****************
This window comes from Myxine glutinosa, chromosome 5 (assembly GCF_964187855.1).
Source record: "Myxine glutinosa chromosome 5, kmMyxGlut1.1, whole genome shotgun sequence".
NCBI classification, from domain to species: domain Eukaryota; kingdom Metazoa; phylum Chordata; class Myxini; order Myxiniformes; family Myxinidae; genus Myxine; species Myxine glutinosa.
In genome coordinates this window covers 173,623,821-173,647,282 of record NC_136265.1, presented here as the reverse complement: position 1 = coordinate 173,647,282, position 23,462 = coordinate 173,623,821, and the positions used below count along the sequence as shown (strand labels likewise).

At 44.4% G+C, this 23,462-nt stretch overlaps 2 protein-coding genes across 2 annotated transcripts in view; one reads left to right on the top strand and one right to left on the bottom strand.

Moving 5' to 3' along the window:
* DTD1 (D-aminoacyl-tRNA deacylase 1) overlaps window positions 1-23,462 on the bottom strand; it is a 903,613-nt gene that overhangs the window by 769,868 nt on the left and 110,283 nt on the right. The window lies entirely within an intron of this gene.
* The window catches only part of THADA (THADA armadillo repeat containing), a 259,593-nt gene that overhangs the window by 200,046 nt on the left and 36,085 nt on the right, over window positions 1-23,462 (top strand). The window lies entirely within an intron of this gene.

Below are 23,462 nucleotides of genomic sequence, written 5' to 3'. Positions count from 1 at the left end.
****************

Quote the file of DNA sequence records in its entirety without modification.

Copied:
This window comes from Myxine glutinosa, chromosome 5 (assembly GCF_964187855.1).
Source record: "Myxine glutinosa chromosome 5, kmMyxGlut1.1, whole genome shotgun sequence".
NCBI classification, from domain to species: domain Eukaryota; kingdom Metazoa; phylum Chordata; class Myxini; order Myxiniformes; family Myxinidae; genus Myxine; species Myxine glutinosa.
In genome coordinates this window covers 173,623,821-173,647,282 of record NC_136265.1, presented here as the reverse complement: position 1 = coordinate 173,647,282, position 23,462 = coordinate 173,623,821, and the positions used below count along the sequence as shown (strand labels likewise).

At 44.4% G+C, this 23,462-nt stretch overlaps 2 protein-coding genes across 2 annotated transcripts in view; one reads left to right on the top strand and one right to left on the bottom strand.

Moving 5' to 3' along the window:
* DTD1 (D-aminoacyl-tRNA deacylase 1) overlaps window positions 1-23,462 on the bottom strand; it is a 903,613-nt gene that overhangs the window by 769,868 nt on the left and 110,283 nt on the right. The window lies entirely within an intron of this gene.
* The window catches only part of THADA (THADA armadillo repeat containing), a 259,593-nt gene that overhangs the window by 200,046 nt on the left and 36,085 nt on the right, over window positions 1-23,462 (top strand). The window lies entirely within an intron of this gene.

Below are 23,462 nucleotides of genomic sequence, written 5' to 3'. Positions count from 1 at the left end.